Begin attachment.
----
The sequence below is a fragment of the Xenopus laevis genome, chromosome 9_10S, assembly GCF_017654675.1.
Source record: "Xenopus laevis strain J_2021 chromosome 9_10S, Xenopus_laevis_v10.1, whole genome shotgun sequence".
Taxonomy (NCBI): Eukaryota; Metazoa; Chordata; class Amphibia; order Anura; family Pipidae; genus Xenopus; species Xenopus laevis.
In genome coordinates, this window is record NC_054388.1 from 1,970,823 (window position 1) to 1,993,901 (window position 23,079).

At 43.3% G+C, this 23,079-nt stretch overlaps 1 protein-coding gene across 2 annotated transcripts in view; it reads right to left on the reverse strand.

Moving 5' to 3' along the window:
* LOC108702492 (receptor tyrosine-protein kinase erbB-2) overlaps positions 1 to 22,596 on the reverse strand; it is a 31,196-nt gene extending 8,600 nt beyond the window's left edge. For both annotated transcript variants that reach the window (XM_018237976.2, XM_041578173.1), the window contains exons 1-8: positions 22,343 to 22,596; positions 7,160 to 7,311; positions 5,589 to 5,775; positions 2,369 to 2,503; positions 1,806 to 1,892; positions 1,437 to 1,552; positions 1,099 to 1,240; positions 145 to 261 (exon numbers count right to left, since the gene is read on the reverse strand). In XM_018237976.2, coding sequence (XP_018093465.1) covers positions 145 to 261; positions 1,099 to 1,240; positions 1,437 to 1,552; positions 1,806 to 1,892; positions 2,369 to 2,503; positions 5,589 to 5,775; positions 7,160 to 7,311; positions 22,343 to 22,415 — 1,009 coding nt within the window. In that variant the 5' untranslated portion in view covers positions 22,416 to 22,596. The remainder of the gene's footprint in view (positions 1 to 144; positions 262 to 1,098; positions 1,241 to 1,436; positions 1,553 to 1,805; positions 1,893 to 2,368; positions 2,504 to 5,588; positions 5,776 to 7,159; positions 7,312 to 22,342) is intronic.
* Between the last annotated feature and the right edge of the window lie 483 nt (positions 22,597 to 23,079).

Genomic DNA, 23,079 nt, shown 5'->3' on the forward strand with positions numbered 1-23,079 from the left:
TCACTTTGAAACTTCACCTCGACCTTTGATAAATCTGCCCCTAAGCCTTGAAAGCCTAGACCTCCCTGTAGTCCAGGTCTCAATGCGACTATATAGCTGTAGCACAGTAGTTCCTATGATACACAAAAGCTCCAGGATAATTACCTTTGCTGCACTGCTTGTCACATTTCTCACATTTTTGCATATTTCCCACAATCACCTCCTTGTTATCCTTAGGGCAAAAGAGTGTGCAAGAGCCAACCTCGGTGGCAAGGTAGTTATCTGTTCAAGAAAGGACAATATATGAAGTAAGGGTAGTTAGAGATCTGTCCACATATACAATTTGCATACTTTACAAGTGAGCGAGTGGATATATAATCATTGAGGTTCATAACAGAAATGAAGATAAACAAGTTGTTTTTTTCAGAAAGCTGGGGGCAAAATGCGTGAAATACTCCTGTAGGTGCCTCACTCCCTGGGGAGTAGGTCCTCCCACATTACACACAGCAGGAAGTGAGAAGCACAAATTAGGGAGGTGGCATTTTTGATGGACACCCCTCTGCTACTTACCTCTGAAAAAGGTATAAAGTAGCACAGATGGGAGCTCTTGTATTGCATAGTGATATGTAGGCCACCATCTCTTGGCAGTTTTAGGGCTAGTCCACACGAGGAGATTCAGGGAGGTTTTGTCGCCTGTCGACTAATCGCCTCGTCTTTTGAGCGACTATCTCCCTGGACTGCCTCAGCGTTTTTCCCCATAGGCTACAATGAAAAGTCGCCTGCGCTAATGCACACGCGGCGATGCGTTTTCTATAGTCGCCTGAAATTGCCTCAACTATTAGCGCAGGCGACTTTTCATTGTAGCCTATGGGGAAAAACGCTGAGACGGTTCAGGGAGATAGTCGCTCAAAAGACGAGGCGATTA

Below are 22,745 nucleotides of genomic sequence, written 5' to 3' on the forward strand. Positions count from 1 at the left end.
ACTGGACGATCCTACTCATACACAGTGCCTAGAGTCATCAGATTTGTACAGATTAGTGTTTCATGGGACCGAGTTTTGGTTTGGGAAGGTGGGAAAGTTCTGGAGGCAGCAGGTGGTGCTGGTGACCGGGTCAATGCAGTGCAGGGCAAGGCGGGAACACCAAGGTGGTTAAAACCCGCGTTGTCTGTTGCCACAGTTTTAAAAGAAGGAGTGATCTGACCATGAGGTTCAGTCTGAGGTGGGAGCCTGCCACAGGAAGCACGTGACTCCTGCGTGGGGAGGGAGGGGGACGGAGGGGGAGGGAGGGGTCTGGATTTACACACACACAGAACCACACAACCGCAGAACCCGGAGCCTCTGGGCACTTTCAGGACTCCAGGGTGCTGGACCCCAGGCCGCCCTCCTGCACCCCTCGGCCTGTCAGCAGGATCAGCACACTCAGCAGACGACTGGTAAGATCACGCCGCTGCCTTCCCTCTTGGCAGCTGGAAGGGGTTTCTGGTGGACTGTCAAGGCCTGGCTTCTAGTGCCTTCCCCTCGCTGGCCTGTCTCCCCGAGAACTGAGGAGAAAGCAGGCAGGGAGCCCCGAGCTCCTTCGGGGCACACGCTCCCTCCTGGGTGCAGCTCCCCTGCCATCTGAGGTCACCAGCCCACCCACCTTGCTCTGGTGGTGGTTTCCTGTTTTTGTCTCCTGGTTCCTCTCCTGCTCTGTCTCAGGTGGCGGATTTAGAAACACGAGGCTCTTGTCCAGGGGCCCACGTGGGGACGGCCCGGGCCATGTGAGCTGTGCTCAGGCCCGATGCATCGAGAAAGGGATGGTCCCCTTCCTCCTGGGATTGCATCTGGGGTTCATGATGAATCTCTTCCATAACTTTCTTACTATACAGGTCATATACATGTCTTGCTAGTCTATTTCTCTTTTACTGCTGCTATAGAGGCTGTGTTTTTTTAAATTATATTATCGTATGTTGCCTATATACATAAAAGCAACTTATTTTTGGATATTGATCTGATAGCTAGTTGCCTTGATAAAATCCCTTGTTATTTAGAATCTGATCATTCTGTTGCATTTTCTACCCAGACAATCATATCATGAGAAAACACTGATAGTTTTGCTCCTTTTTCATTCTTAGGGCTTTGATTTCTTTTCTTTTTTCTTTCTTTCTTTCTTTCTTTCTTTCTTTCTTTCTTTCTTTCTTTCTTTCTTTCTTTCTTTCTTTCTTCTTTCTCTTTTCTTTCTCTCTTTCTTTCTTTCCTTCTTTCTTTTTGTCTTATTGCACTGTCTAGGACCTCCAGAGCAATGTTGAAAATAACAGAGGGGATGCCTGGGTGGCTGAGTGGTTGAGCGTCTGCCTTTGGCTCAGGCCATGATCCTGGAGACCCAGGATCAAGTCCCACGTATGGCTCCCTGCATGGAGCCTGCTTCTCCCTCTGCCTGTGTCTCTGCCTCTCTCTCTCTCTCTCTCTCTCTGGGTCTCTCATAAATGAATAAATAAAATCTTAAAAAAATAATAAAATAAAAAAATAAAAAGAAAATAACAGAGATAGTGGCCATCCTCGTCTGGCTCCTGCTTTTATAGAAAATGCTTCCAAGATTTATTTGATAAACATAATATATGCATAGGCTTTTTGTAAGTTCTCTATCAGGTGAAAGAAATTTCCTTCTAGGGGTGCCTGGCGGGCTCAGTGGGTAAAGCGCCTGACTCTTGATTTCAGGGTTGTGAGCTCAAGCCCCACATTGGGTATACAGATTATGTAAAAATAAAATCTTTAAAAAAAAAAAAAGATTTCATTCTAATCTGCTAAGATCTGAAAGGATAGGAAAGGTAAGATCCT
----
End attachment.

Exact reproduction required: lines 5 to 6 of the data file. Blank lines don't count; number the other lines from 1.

At 43.3% G+C, this 23,079-nt stretch overlaps 1 protein-coding gene across 2 annotated transcripts in view; it reads right to left on the reverse strand.

Moving 5' to 3' along the window: